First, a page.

On Beacon Hill: Senate’s $39.5B budget bans plastic bags, eases pot access for vets

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From State House News Service

ON THE AGENDA

  • McGovern on Zika, GOP tactics
  • DeLeo on House ‘bathroom bill’ debate
  • Mass. Smart Growth Conference at DCU Center
  • Senate sends Baker hospital funding compromise
  • Medical marijuana for veterans
  • Senators mull MBTA fare hikes

TOP OF THE HILL

Senate passes $39.5B state budget

The Senate wrapped up three days of fiscal 2017 budget deliberations about 11 p.m. Thursday, May 26, voting unanimously to pass an annual spending bill after adding a total of $61.3 million on the floor.

Senate President Stanley M. Rosenberg

Sam Doran (SHNS / file photo)

Senate President Stanley M. Rosenberg

“Thanks to all your advocacy this week we made additional investments in our shared priorities for an even stronger budget,” Senate Ways and Means Chairwoman Karen E. Spilka, D-Ashland, said ahead of the vote. According to her office, the new bottom line on the bill is $39.558 billion.

The House passed its version of the budget unanimously April 27 with a $39.508 billion bottom line, according to the House Committee on Ways and Means.

The bill that cleared the Senate, 38-0, includes myriad policy positions, banning plastic bags from major retailers, empowering dental practitioners and easing veterans’ access to medical marijuana.

“It does have a fair amount of fiscal discipline,” Senate Minority Leader Bruce E. Tarr, R-Gloucester, told the News Service after the vote. Asked what the number of policy riders would mean when the Senate reconciles its budget with the House version, Tarr said, “Senators have always looked to the budget to look to advance things that might not have made it through the committee process. I know the House takes a different view and tries to minimize outside sections. I don’t disrespect them for that. I don’t criticize them for that.”

— Andy Metzger (SHNS)


VIDEO OF THE WEEK

McGovern decries GOP delay of Zika virus funding

[From a May 26 press release by Congressman Jim McGovern’s office to SHNS]

U.S. Rep. James P. McGovern, D-2nd, the second-highest ranking House Democrat on the House Rules Committee, led last week’s debate for House Democrats on the House GOP bill to provide funding for the U.S. response to the Zika virus.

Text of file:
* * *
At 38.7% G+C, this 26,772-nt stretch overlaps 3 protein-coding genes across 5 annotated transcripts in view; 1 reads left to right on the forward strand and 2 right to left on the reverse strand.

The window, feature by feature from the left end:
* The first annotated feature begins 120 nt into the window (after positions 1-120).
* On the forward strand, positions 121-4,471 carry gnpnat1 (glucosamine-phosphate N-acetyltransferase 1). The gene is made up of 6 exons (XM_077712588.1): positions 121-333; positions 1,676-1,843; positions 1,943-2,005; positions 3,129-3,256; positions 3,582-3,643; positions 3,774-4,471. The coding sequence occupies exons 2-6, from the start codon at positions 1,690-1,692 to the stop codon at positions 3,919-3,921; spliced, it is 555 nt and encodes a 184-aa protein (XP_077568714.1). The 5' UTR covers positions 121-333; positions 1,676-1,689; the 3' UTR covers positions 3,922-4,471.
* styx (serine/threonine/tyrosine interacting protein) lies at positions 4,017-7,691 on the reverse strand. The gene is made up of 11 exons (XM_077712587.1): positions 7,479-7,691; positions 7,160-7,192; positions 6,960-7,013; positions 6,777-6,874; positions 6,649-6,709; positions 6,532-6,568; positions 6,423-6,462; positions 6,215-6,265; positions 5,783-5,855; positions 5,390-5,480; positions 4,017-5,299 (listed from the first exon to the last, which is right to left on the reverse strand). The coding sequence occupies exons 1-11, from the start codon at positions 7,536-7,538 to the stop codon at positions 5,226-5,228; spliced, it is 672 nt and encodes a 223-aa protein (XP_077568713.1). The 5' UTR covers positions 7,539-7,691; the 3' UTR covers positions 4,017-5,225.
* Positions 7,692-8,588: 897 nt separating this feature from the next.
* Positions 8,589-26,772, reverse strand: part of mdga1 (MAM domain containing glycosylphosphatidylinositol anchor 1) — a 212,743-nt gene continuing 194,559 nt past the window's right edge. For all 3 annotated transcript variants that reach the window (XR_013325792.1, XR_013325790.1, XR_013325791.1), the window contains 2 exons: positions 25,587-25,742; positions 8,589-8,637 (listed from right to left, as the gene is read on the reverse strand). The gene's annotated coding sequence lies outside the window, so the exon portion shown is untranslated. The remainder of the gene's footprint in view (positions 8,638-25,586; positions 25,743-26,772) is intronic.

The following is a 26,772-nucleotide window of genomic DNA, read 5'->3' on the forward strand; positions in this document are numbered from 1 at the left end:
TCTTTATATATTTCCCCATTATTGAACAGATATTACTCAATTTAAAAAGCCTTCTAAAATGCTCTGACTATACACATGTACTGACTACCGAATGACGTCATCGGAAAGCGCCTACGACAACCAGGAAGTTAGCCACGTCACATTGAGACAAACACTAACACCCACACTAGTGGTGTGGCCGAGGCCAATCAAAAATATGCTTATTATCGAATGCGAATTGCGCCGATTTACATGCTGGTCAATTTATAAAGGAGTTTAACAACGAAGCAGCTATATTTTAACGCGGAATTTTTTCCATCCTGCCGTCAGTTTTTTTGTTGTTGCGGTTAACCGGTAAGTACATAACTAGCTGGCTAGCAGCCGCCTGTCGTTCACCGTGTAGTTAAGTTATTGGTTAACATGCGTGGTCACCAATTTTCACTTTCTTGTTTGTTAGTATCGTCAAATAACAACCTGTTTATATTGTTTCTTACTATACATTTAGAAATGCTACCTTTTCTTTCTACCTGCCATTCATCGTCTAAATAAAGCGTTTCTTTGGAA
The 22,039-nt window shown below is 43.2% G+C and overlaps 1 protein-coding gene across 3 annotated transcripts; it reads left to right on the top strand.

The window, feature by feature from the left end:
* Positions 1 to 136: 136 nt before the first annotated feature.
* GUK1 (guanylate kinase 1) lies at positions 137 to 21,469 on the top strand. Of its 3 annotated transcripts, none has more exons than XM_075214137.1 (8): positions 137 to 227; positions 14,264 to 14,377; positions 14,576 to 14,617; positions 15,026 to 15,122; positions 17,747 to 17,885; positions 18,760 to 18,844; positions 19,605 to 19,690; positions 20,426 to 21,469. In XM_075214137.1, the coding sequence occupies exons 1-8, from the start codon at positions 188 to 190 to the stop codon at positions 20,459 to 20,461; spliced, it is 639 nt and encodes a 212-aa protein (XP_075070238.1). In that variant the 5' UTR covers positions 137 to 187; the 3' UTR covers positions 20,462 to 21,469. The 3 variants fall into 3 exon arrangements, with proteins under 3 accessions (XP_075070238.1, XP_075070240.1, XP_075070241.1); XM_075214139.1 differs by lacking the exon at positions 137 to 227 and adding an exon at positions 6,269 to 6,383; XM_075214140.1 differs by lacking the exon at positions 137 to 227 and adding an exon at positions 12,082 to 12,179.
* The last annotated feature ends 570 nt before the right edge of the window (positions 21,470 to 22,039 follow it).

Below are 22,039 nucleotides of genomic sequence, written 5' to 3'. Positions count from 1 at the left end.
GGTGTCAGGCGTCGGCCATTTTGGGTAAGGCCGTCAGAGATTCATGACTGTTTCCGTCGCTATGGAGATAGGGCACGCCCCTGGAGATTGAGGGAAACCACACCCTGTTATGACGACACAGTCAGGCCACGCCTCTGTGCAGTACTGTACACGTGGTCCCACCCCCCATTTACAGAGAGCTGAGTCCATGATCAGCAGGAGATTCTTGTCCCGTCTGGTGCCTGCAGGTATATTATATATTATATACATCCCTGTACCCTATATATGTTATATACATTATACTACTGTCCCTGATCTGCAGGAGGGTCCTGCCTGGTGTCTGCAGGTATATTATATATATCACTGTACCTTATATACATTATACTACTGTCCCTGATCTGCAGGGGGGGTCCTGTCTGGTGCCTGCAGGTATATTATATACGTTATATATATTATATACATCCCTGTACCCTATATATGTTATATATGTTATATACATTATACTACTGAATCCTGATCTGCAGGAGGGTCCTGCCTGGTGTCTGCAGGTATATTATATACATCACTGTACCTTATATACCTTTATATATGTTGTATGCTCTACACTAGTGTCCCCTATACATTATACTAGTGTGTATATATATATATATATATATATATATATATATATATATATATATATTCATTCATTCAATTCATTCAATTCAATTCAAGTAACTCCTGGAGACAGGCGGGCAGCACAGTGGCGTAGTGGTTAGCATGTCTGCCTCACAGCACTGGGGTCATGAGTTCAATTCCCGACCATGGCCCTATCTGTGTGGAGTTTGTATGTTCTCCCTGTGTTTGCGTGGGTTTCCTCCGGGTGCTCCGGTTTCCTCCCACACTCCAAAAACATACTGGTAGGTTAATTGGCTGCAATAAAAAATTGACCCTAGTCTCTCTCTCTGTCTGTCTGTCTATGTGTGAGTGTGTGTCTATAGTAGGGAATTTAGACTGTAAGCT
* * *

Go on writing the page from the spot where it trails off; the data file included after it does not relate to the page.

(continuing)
WATCH: McGovern’s speech on YouTube

McGovern criticized House Republicans for waiting months to bring a bill to the floor and called the bill woefully inadequate for only providing one-third of the $1.9 billion in Zika funding requested by President Obama.

“With nearly 1,400 Americans — including more than 275 pregnant women — currently infected with the virus, and well over a million cases expected before the end of the year, it is absolutely shameful that this House has failed to act on legislation to adequately fund a response to this potentially devastating crisis.

“Zika is not coming to the United States. It’s here! As summer arrives, along with mosquito season, the mosquito that carries the Zika virus will be active and knocking on the doors of our Southern states and territories. This is an emergency, and it should be treated as such.

“We oughta be concerned primarily with the safety and well-being of the American people. But if that’s not enough to prompt my friends on the other side of the aisle to support the president’s request, I would suggest that cost of not supporting this request and adequately funding the response will be a cost like you’ve never seen before.”


COMING UP

House to take up transgender ‘bathroom bill’ this week

House Speaker Robert DeLeo, D-Winthrop, confirmed plans to bring a transgender rights bill to the floor for a vote this week despite being uncertain whether sufficient support exists to override a potential veto from Gov. Charlie Baker.

WATCH: House Speaker Robert DeLeo discusses plans to take up a transgender anti-discrimination bill. [Video: Antonio Caban (SHNS)]


House leaders began polling Democratic members last Tuesday to gauge the level of support for the bill with an eye on Wednesday, June 1, for a floor debate on legislation that bars discrimination in public accommodations and allows people to use public facilities that match their gender identity rather than their biological sex.